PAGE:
It thus appeared prose-like, upon first glance, though verse qualities readily surfaced when audited. What tactics will permit a poet to lend meaningful form to a poem without recourse to established strophic, metrical patterns? Simias’ “Axe” is made up of choriambic lines that contract and then expand by one foot per line in axe shape, in order to fit on a ceremonial axe—in this case, a votive artifact housed in the temple of Athena and thought to be the instrument with which Epeius constructed the Trojan Horse.
Apollinaire conveyed these new trends onto the printed page with such poems as “La Cravate et la montre,” truly a typesetter’s nightmare.
As Gubbiotti explains, they made “consistent attempts at problematizing the capitalist and imperialist values conveyed by the advertising industry,” as one is meant to understand in Decio Pignatari’s 1957 poem “Beba Coca Cola,” one of the most famous concrete poems. Mimicking repetitions common to ancient Hebraic prosody, it establishes a pattern that may continue over the course of a long poem. If the poem were read by Victorian standards, its speaker would sound like a drunken William Shatner.
I am not aware of any poems written with such constraints that also achieve lasting artistic effects, though I remain hopeful that an example may emerge.
Much like a crossword puzzle, this characteristically permutational poem can be read in a number of different directions. In Apollinaire, one reads poems about a necktie and a pocket watch formed on the page as those very items. This method may be used to build a theme, amplify a sensation, or mint ironic juxtapositions, but most importantly it creates form in the absence of meter.
Consider Ogden Nash, whose epigrammatic style, even in his longer poems, relies on extraordinarily strong, whole rhymes. A magnificently designed acoustic entity, relying not at all on regular rhyme or meter, such a poem is a marvel, and hard to surpass. Readers thrill to the unpredictable qualities of the poems, the semantic back-flips, funhouse wordplay, and rhetorical barrel rolls. Follow him on TwitterMother Jones is a nonprofit, and stories like this are made possible by readers like you. Ashbery’s poems twist and turn, defying obvious logic and conclusions, varying line length with feverish enjambment, screeching to a halt in unusual places. This type of poem illustrates the prevailing variety of free-verse poetry over the past few decades; it characterizes a departure from poetry that aspires to the purely aural or visual. We wait for big, hammering rhymes as we might anticipate the closing of a musical passage, as in “More About People” (note the double-word rhymes). This strain is not experimental according to any avant-garde logic, nor is it, strictly speaking, what one might consider traditional (although one could argue that it has become the new tradition in many respects). It's not like they're Chilean coal miners, but I think it's fair to assume that they spend a lot of time away from their families. But if he does, he should make that secret family write an adorable letter if they want to see him. I'm her child for God's sake!" Anyway, one way of remedying this would be to run away to an orphanage and live some sort of 21st century Dickens novel. And, yes, life would be tough but in the end, say come Christmas, you and all the other orphans would gather around a fire and there'd be turkey and apple cider and you'd speak in a Cockney accent and "another year in the books, governor! But to befriend the one who regards himself as your enemy is the quintessence of true religion. But today well lived makes every yesterday a dream of happiness, and every tomorrow a vision of hope.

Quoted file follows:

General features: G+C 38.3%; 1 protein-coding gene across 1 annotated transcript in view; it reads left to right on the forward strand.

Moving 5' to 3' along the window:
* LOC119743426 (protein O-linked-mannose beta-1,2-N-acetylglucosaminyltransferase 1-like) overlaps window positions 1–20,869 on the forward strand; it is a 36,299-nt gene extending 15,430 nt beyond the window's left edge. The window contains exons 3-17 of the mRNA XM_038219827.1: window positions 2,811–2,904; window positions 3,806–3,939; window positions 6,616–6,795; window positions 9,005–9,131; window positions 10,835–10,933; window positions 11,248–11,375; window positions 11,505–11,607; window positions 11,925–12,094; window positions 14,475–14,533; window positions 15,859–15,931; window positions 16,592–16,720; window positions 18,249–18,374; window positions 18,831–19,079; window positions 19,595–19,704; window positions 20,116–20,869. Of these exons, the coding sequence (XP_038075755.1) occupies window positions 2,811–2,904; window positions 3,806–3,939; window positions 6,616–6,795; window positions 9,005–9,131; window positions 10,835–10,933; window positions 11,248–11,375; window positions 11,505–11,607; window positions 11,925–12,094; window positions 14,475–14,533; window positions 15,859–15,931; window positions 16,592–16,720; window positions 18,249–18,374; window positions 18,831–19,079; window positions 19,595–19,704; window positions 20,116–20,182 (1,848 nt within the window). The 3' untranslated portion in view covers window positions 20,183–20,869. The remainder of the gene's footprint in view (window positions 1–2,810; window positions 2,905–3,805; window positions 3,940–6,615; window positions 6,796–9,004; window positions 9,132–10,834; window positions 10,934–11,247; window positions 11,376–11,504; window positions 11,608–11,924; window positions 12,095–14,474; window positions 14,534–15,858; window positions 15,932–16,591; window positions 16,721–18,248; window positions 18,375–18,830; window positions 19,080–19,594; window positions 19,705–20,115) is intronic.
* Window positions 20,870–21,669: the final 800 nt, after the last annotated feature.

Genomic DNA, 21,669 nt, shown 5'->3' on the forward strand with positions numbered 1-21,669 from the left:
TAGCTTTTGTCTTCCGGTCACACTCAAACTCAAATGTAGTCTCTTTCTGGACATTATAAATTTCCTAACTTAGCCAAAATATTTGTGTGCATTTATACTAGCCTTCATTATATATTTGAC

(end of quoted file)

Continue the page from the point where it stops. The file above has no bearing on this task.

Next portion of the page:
Take the opportunity to learn from your mistakes: find the cause of your problem and eliminate it. Appreciate your mistakes for what they are: precious life lessons that can only be learned the hard way. Make a decision to relinquish the need to control, the need to be approved, and the need to judge. The world is all gates, all opportunities.”– Ralph Waldo Emerson“We are still masters of our fate.
We are still captains of our souls.”— Winston Churchill“What is life but a series of inspired follies?